What comes to mind when I say “Alicante”? Straw donkeys, strange sticky bottle of green booze left over from a long-forgotten hen weekend? The dubious delights of Benidorm, perhaps?
Forget Benidorm. We were invited to the heart of the Valencian Community, the heartland which includes the Costa Blanca, but also stunning mountain ranges, wild cliffs, groves of almond, orange and loquat, and the most beautiful, gorgeous drives I’ve ever been a passenger for (Me? Drive? On those mountain roads? PLEASE). In terms, Benidorm and all of the stag and hen dos, greasy spoon egg-and-chip cafes and buckets of sangria are very much the exception, rather than the norm.
So, what did we find?
We just happened to hit Valencia for the end of Easter, a magic time for most of Europe. We’ve seen the Fasnacht Bummel, but this is something altogether different. The tradition in this part of Spain is to build the most glorious floats, spectaculars and constructions, and then burn them down. As you do. This is accompanied by fireworks, the most glorious costumes, street parties and marching bands (yes, them again) and the most almighty amount of firecrackers.
While the burnings in Valencia are rightly famous and rather glorious, we stuck to the town of Denia, a gorgeous small old-fashioned town clinging to the coastline looking out to the bluest water you ever saw in your life.
The Costa Blanca is one of the most varied and beautiful places I’ve ever seen. The sandy coves, rocky rugged coast, cliffs and plains, orange and almond groves and terraces have coexisted since Roman times. Dotted around the countryside are the remains of communal ovens, little sheds which look like cowsheds but are in fact communal washing facilities, and beautiful windy roads with cyclists struggling up mountainous roads. It’s history and culture writ large across the countryside, and it’s beautiful.
The undeniable effect of tourism on the coastline is undeniable, with towns like Xabia (Javea in Castilian) exploding outwards with huge amounts of building in the last ten years. Sadly, many of these houses remain unoccupied following the economic crisis. However, the interior retains the character of the older arable landscape, with terraced groves of almonds, tracts of orange and lemon trees and valleys filled with loquats. Walking in the countryside around the house we were staying, we picked freshly-fallen oranges off the ground for a beautiful fresh treat. Apparently you’re allowed two oranges per day in this way. I hope they don’t begrudge us a quick snack.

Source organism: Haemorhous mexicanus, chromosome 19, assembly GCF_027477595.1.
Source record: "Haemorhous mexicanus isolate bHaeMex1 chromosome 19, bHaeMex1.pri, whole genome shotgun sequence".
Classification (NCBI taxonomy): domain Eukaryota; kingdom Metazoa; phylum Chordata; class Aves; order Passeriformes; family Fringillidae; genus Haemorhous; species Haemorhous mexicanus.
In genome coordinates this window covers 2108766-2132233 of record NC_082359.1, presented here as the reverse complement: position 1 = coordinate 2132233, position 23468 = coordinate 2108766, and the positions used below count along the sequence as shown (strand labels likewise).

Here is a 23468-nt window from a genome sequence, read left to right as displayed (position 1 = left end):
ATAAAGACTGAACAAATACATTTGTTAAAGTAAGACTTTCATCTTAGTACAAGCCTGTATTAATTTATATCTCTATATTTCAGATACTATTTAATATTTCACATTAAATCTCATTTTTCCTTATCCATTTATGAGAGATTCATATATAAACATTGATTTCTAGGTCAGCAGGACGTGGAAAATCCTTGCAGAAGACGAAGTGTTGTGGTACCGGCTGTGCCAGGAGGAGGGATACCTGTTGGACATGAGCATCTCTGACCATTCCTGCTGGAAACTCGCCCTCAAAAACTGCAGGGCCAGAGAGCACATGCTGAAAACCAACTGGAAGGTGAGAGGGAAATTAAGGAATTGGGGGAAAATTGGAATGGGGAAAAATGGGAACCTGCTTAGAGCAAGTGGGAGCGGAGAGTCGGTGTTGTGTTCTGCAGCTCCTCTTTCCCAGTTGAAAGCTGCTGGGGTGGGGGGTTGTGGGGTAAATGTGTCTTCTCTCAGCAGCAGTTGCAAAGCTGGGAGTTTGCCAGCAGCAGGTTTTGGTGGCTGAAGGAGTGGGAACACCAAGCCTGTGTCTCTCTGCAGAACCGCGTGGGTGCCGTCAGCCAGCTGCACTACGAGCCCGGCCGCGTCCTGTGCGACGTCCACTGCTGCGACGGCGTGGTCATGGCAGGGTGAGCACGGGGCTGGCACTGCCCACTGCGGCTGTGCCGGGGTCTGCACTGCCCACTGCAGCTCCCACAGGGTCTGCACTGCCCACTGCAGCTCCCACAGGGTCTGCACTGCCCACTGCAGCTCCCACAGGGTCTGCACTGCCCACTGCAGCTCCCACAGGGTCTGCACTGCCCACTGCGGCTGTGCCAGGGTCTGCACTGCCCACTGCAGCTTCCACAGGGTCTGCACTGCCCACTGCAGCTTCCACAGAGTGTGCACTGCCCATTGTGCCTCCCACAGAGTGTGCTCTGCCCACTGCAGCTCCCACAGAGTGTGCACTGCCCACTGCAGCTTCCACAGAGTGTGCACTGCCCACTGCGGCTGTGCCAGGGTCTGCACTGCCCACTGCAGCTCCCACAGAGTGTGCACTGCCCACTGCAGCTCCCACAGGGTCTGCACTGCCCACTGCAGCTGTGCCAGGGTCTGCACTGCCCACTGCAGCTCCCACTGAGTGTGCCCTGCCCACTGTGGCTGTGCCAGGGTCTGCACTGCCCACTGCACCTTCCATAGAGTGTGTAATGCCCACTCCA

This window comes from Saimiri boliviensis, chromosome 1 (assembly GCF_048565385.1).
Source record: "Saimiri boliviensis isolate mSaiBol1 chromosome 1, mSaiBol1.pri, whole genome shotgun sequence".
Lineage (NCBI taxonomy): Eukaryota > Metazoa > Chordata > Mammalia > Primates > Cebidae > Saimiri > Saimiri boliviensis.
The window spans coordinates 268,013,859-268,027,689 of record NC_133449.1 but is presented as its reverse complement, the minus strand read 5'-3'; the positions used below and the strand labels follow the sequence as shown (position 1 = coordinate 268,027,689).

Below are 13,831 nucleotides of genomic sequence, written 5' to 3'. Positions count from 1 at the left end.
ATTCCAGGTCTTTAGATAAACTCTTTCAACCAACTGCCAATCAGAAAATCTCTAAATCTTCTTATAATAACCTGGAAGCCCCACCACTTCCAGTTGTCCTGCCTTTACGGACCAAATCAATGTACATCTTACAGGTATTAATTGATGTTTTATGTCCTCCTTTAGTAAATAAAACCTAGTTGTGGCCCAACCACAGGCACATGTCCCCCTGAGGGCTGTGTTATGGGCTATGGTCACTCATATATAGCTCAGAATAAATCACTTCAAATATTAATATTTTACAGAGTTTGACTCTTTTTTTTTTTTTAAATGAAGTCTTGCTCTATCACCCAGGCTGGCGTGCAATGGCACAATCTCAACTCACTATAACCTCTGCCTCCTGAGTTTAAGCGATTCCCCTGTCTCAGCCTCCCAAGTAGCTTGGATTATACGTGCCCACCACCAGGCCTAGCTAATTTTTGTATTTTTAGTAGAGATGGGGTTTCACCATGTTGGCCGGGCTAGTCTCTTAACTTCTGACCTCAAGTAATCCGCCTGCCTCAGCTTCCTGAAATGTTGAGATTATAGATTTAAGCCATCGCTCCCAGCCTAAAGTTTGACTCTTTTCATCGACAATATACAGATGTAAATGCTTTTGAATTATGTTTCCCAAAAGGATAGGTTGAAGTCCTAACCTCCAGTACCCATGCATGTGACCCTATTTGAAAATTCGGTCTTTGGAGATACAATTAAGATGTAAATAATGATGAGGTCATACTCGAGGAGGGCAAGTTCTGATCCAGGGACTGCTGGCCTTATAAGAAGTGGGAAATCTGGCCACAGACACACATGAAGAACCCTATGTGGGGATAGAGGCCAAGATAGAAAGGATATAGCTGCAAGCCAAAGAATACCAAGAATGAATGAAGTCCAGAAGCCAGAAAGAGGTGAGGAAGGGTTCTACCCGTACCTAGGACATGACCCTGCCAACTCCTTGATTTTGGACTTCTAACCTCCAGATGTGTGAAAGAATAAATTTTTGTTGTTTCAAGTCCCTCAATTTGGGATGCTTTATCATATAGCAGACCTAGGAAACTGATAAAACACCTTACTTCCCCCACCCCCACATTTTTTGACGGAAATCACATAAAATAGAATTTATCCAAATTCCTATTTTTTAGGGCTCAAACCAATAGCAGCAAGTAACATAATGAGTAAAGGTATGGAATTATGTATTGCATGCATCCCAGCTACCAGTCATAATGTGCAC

On the final day, we braved the wiggly mountain roads past Alcalali and Benissa up towards the old Moorish fortress of Guadalest. While it was a horrid day, we made the most of it, seeing the ancient home of one of the oldest Bourbon families in Spain. The name escapes me, and frankly it doesn’t matter. Wandering through rooms of slightly damp-feeling, gloomy looking furniture with beaky inbred glares watching over us, we felt the need to escape back outside into the drizzle, to the gorgeous scenery and the stunning views. It was so incredibly picturesque, and I’m already looking forward to going back. A quick side note – on the road up to Guadalest is a rather beautiful little auto museum, with a handicraft shop selling local honey, chorizo and almond turron, as well as Spanish solid hot chocolate. I couldn’t resist a little cinnamon-scented block which makes sinfully rich and thick chocolate.
In the afternoon we went for a wet and drizzly walk with the dog, only for the cat to attend!
So, I’d spent time in Mallorca but had never gone to mainland Spain. And frankly I really should have gone earlier. Some highlights:
- Delicious tapas by the sea between Denia and Xabia, at Helios cafe, with home-made chorizo, morcilla and fresh sausage.
- A dinner in Denia while waiting for the burnings, a delicious feast of potatoes, little sausages and patron peppers with egg, albondigas (meatballs in sauce), prawns in garlic oil, freshly made bread with garlic mayonnaise and tomato sauce, and the most tender, beautiful iberico ham with manchego cheese.
- An impromptu take-away paella, which I thought was going to come in a little dish, but in fact came in a steaming hot paella pan! (to be returned in the morning, of course). Travelling back to the house in our little hire car, knowing that we were getting a delicious freshly-cooked dish for two for less than the cost of a pizza was very satisfying.
- A trip to the mountains to the tiny village of Masserof, to the restaurant of Casa Susi. A tagging specialist in the heart of the mountains, the restaurant is warm, welcoming and full of music, with a colombian chap playing music to you while you scarf down 24-hour cooked lamb with local almonds and raisins. Starting with hot vegetable lasagne and ending with a beautiful cream catalan, it was one of the most evocative, lovely and warm receptions I’ve had in a restaurant in a long time.